Wingfield-Digby, an affable, inoffensive minor counties cricketer, was appointed the team's 'spiritual adviser' by Illingworth's predecessor, Ted Dexter. Although one of his main confidantes, Phil Tufnell, is hardly a showcase client, he has helped several players through periods of low confidence.
However Illingworth said: 'I don't want players who need a shoulder to cry on. I don't think players need that kind of help. I want players strong enough to go out and stuff the Aussies.'
Illingworth's move is part of a general tightening up of the dressing-room area with 'distractions' such as mobile phones and agents also being banned.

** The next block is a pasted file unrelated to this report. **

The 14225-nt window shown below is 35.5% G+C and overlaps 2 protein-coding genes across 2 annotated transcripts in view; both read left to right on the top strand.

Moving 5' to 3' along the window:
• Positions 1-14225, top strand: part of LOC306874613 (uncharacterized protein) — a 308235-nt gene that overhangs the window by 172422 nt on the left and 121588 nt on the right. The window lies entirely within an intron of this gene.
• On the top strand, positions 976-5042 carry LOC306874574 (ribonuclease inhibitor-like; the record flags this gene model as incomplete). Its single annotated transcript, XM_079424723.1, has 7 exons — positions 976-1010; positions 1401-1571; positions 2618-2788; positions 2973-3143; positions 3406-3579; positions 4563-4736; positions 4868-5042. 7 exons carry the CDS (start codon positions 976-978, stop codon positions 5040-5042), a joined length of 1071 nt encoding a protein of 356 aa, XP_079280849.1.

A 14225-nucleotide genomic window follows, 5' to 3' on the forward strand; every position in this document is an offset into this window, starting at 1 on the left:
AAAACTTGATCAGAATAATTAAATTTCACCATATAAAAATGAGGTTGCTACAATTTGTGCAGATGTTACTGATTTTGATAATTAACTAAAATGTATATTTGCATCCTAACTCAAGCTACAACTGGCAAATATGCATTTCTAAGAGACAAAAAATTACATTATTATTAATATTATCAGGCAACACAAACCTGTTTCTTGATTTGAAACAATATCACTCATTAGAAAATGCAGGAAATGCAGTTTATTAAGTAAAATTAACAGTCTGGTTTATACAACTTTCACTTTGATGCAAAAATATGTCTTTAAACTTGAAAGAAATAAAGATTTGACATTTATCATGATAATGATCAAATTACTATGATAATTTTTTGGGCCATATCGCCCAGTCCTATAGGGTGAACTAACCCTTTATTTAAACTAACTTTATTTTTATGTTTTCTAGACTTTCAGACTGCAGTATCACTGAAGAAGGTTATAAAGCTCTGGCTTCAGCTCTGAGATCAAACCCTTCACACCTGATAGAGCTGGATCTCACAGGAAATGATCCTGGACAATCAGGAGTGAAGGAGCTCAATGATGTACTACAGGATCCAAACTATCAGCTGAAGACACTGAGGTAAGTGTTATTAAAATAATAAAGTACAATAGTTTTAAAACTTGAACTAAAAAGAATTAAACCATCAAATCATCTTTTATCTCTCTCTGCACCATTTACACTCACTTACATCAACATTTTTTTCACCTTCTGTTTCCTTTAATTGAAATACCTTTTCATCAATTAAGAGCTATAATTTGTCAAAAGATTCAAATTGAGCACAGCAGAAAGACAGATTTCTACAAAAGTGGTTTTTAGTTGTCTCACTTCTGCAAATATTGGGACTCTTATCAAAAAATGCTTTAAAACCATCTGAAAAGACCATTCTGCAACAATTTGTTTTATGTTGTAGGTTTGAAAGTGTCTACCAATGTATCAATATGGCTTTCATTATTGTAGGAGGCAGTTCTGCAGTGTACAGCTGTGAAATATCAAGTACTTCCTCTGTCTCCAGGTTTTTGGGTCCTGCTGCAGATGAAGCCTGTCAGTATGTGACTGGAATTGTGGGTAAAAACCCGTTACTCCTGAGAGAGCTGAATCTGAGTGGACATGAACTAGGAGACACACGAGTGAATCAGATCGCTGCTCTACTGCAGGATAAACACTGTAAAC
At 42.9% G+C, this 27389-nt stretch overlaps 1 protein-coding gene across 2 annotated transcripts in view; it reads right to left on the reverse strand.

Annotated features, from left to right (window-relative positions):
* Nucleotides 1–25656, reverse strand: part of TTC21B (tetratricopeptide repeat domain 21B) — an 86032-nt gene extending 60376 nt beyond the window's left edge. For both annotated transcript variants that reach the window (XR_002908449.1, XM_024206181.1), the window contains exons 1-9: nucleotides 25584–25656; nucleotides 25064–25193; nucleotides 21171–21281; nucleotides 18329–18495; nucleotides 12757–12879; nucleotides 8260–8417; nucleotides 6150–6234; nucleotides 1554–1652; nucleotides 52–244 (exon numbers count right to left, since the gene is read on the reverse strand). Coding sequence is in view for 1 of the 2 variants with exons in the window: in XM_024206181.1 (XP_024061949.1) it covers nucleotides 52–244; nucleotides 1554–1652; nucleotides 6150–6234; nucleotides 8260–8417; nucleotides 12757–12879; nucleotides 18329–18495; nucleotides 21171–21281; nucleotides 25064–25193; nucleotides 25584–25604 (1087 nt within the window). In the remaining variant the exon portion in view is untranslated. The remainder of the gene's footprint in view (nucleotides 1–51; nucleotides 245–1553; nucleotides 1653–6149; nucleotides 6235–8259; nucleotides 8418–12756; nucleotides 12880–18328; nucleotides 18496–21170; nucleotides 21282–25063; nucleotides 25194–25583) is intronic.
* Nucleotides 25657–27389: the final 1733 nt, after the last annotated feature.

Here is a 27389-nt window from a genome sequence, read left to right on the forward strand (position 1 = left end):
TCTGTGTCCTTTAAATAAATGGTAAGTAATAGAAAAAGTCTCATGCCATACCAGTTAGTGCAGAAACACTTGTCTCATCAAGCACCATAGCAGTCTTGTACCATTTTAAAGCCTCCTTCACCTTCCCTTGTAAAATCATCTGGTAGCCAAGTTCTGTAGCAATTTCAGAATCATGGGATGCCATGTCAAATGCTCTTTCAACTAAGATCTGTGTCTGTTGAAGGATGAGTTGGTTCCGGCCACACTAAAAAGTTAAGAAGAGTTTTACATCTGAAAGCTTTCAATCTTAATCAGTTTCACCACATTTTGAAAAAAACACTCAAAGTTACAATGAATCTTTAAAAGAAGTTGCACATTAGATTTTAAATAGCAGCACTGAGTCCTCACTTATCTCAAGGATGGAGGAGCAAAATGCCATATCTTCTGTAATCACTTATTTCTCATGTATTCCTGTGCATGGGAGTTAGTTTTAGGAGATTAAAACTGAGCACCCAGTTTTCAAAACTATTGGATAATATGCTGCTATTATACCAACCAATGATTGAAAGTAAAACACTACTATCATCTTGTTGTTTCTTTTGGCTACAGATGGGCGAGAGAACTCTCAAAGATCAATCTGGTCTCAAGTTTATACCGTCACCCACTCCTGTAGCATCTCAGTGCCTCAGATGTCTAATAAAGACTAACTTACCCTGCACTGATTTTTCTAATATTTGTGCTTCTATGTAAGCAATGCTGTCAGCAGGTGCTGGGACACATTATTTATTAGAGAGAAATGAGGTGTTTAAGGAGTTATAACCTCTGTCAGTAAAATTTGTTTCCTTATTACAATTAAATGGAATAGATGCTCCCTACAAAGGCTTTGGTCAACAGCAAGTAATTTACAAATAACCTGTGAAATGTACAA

Sunglasses, though not banned, appear to be kept in the shade as well. After four years in which the team have increasingly looked as if they belong to the cast of Baywatch they have barely been sighted this match.
Like helmets, which also make the players anonymous to spectators, there are sound health reasons for wearing sunglasses. Of course there are sound financial reasons, too, for the players sponsored by manufacturers - Robin Smith has a pair named after him.
Not that one should blame the players for wishing to cash in considering the lead they are given. Admission today will be pounds 4, not a lot compared with the full price ( pounds 11-25) but a fair whack for what might only be three balls' play.
As for the weather, Keith Fletcher, the England coach, admitted: 'We may regret batting on, but if it rains all day it will be bad luck.'